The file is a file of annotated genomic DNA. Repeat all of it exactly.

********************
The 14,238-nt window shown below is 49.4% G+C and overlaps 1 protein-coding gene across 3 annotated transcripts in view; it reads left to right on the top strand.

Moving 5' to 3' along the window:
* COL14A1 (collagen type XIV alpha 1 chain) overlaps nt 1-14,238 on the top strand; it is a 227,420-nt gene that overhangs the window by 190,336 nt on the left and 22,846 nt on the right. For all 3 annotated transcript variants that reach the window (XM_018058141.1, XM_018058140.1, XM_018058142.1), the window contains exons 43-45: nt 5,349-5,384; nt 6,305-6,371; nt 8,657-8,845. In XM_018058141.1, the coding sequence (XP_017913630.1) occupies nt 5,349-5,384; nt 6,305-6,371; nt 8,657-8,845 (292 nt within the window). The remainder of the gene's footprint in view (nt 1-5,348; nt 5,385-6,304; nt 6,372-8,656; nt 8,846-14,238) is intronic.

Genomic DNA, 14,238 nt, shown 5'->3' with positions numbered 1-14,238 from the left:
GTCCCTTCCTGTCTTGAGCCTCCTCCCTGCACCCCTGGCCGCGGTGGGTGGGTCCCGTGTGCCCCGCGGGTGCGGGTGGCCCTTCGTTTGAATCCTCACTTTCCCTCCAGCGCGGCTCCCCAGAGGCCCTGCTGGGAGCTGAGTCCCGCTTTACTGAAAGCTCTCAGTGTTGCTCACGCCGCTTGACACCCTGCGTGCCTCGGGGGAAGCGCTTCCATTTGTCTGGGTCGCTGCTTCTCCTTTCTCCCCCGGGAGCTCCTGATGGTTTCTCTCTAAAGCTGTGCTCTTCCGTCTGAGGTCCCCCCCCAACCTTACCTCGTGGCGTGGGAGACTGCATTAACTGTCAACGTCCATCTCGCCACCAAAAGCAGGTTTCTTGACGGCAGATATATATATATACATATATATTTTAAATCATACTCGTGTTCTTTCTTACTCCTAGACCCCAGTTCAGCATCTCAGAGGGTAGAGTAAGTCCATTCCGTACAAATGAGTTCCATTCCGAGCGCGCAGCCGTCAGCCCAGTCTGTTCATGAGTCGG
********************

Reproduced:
The 14,238-nt window shown below is 49.4% G+C and overlaps 1 protein-coding gene across 3 annotated transcripts in view; it reads left to right on the top strand.

Moving 5' to 3' along the window:
* COL14A1 (collagen type XIV alpha 1 chain) overlaps nt 1-14,238 on the top strand; it is a 227,420-nt gene that overhangs the window by 190,336 nt on the left and 22,846 nt on the right. For all 3 annotated transcript variants that reach the window (XM_018058141.1, XM_018058140.1, XM_018058142.1), the window contains exons 43-45: nt 5,349-5,384; nt 6,305-6,371; nt 8,657-8,845. In XM_018058141.1, the coding sequence (XP_017913630.1) occupies nt 5,349-5,384; nt 6,305-6,371; nt 8,657-8,845 (292 nt within the window). The remainder of the gene's footprint in view (nt 1-5,348; nt 5,385-6,304; nt 6,372-8,656; nt 8,846-14,238) is intronic.

Genomic DNA, 14,238 nt, shown 5'->3' with positions numbered 1-14,238 from the left:
GTCCCTTCCTGTCTTGAGCCTCCTCCCTGCACCCCTGGCCGCGGTGGGTGGGTCCCGTGTGCCCCGCGGGTGCGGGTGGCCCTTCGTTTGAATCCTCACTTTCCCTCCAGCGCGGCTCCCCAGAGGCCCTGCTGGGAGCTGAGTCCCGCTTTACTGAAAGCTCTCAGTGTTGCTCACGCCGCTTGACACCCTGCGTGCCTCGGGGGAAGCGCTTCCATTTGTCTGGGTCGCTGCTTCTCCTTTCTCCCCCGGGAGCTCCTGATGGTTTCTCTCTAAAGCTGTGCTCTTCCGTCTGAGGTCCCCCCCCAACCTTACCTCGTGGCGTGGGAGACTGCATTAACTGTCAACGTCCATCTCGCCACCAAAAGCAGGTTTCTTGACGGCAGATATATATATATACATATATATTTTAAATCATACTCGTGTTCTTTCTTACTCCTAGACCCCAGTTCAGCATCTCAGAGGGTAGAGTAAGTCCATTCCGTACAAATGAGTTCCATTCCGAGCGCGCAGCCGTCAGCCCAGTCTGTTCATGAGTCGG